* Punch-up in parliament, lawmaker pulls out pistol
* Dispute over motion to impeach president
By Husein Ali Noor
HARGEISA, Sept 8 (Reuters) - Politicians traded blows in Somaliland’s parliament on Tuesday after officials agreed to debate a motion to impeach the president of the breakaway enclave over election delays.
Two members of parliament started fighting, then the mayhem spread to other parts of the floor and one lawmaker pulled a pistol before police burst in and ordered the rowdy politicians out of the chamber, eyewitnesses said.
Lawmakers have immunity and are not searched on their way into the building. The pistol was quickly grabbed by other legislators and not fired.
Somaliland has enjoyed relative peace compared with other parts of Somalia since the Horn of Africa nation plunged into anarchy in 1991. But persistent delays to presidential elections have worried rights groups and angered opposition politicians.
A poll set for July was put back to Sept. 27. But the electoral commission postponed the election again this week due to worries about whether a vote could be held in the current political climate amid disputes over new electoral lists.
The motion to impeach President Dahir Riyale Kahin was presented on Saturday and the legal advisor to the lower house told lawmakers on Tuesday the move was legal -- sparking an angry response from ruling party politicians.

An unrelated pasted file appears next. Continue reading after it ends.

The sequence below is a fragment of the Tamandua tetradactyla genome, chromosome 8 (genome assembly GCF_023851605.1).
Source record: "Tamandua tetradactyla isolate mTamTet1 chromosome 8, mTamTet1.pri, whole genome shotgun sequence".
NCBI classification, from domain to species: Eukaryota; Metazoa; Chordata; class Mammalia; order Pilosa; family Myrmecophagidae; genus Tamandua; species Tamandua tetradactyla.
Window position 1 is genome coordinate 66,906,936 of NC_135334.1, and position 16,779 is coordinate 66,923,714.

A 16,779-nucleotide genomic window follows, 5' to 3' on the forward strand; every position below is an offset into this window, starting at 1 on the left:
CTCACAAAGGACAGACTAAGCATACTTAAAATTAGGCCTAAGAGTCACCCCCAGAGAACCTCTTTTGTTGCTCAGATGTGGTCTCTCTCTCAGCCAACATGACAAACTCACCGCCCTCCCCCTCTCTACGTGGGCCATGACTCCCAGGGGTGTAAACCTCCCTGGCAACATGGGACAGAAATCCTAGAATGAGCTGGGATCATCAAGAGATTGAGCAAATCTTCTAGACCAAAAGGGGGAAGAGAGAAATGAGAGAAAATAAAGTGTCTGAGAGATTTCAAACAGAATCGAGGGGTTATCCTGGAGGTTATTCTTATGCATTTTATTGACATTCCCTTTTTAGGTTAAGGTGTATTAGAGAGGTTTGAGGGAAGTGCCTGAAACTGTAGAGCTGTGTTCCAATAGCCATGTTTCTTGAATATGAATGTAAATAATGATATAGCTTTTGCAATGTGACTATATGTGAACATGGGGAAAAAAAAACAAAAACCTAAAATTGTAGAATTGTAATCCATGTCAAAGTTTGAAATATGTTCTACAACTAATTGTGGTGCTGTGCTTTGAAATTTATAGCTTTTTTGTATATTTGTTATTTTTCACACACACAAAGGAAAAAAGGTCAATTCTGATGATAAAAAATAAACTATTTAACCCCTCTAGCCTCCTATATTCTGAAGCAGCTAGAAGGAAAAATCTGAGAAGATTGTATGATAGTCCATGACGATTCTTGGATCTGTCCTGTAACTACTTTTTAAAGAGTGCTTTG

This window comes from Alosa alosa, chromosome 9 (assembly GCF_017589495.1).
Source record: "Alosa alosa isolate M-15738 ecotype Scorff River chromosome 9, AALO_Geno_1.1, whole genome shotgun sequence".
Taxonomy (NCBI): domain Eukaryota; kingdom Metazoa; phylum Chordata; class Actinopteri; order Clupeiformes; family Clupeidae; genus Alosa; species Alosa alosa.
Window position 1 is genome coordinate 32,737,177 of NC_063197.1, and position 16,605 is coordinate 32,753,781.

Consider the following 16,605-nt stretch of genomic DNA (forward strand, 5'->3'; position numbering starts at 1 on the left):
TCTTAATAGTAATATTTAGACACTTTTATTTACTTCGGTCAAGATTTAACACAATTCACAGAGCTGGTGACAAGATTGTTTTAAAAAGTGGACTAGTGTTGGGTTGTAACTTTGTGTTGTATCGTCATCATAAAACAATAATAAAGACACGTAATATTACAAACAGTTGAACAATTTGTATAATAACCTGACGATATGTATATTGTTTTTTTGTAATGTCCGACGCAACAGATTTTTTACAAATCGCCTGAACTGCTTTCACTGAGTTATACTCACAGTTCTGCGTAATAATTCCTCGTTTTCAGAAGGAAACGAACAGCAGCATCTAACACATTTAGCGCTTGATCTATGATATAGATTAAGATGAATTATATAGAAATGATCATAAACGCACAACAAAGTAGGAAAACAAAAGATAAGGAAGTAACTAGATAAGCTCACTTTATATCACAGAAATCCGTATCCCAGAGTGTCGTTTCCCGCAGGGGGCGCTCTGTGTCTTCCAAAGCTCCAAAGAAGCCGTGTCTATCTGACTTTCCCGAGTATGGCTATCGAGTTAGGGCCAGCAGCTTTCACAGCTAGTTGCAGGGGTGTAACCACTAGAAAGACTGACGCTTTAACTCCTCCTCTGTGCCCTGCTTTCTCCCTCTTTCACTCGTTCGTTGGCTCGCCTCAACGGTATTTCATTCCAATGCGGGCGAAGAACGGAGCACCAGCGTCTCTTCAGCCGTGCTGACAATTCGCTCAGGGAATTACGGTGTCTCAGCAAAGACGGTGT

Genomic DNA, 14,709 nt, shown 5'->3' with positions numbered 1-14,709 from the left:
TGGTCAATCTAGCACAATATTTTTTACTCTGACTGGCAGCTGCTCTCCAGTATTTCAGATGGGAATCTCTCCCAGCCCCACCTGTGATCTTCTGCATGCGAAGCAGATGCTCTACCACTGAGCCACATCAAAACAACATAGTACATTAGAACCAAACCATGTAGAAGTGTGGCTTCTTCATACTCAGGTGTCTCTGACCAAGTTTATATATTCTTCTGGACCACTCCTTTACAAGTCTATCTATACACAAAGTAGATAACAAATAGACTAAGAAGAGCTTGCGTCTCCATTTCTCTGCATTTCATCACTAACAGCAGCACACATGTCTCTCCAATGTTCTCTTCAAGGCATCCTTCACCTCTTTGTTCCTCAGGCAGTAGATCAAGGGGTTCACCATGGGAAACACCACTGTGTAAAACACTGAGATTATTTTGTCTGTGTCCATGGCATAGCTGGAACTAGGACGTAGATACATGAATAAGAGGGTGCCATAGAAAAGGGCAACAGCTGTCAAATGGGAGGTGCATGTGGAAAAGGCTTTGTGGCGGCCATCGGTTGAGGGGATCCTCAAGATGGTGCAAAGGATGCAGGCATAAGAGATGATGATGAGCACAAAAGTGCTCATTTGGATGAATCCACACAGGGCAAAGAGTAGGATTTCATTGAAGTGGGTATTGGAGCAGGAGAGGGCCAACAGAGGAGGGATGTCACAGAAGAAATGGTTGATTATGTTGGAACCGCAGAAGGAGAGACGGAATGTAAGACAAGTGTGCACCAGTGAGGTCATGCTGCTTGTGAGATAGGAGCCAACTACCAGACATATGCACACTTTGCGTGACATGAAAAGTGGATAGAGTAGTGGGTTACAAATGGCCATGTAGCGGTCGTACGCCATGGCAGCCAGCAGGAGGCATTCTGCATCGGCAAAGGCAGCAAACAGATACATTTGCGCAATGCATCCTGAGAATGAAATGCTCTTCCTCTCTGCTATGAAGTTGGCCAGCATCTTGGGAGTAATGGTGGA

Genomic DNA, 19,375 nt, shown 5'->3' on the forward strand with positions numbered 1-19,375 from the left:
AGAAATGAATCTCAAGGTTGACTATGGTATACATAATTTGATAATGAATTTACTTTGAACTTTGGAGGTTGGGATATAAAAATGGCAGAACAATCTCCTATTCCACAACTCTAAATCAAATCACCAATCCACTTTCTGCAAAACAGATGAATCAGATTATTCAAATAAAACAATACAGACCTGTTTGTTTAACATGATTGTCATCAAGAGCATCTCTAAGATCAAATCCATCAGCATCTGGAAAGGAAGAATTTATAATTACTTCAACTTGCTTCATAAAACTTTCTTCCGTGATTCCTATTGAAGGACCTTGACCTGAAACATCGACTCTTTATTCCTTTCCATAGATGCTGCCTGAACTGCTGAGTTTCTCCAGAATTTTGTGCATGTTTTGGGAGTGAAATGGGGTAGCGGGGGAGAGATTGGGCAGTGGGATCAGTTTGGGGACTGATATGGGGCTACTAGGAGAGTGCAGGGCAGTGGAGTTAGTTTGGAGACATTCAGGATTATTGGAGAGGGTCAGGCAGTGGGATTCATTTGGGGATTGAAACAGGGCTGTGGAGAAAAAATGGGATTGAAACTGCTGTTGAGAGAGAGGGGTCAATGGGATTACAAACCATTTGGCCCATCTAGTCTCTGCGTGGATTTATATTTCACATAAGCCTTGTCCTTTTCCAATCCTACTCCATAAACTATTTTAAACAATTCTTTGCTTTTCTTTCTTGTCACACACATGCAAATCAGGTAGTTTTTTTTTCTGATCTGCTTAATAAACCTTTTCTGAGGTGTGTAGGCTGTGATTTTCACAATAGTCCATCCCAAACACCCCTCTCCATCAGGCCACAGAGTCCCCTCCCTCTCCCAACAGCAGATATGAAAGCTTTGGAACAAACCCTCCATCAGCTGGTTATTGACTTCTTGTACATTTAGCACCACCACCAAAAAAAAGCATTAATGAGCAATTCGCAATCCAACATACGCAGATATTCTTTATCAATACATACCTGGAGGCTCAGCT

Somaliland is governed by an opposition-led house of representatives elected by the people and an upper house made up of clan elders. The House of Elders has twice extended President Kahin’s mandate and it is now due to expire on October 29.
The polls are seen as a test for the former British protectorate, which has been clamouring for international recognition since declaring independence after dictator Mohamed Siad Barre was overthrown.
Human Rights Watch said in July that all the gains made by Somaliland to build stability and democracy risked being lost if the government continued to undermine the law.
It said then that if the Sept. 27 elections were delayed it could prove disastrous for democratic rule in Somaliland.
The government has called the report, "Hostages to Peace", an unfair slur and said this week it was not afraid of the impeachment motion, nor of holding an election.
"We know that the election is near and that the impeachment motion is aimed to obstruct elections, destroy the country and encourage Somaliland’s enemies," Finance Minister Husein Ali Duale, a close ally of the president, said on Monday.
The chairman of the house said the lawmaker who took out his pistol would be disciplined and parliamentarians would resume their duties on Saturday. (Editing by David Clarke)